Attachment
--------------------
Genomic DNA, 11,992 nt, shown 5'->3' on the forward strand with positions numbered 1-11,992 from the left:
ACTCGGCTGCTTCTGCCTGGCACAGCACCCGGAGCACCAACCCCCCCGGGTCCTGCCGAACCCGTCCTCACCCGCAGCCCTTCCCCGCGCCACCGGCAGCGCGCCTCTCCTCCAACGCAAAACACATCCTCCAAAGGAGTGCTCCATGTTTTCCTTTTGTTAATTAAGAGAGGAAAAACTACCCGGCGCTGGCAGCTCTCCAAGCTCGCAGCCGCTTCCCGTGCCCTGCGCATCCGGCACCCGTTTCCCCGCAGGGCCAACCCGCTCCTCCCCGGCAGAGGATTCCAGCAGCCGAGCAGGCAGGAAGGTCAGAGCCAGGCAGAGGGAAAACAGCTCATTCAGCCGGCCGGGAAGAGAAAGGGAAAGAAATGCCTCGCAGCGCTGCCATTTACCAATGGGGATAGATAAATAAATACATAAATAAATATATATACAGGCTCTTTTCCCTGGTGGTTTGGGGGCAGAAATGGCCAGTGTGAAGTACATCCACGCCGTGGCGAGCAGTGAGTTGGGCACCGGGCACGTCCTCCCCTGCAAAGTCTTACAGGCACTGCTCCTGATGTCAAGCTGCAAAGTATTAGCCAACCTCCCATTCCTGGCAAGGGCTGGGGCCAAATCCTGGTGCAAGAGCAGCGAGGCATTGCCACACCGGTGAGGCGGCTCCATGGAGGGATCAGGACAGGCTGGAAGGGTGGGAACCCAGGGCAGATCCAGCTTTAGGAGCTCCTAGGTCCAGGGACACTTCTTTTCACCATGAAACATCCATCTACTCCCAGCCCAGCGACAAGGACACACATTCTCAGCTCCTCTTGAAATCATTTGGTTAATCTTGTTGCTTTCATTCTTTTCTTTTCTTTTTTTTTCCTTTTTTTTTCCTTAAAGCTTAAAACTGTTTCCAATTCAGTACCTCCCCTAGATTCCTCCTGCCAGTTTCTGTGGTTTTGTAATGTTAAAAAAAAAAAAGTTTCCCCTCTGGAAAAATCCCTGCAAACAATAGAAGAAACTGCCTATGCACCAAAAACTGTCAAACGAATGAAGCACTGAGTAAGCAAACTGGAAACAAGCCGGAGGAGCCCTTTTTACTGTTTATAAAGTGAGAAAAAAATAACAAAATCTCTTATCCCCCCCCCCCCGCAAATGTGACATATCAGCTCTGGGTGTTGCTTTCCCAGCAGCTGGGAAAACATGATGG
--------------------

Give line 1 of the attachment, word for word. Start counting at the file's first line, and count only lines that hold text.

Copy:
Genomic DNA, 11,992 nt, shown 5'->3' on the forward strand with positions numbered 1-11,992 from the left: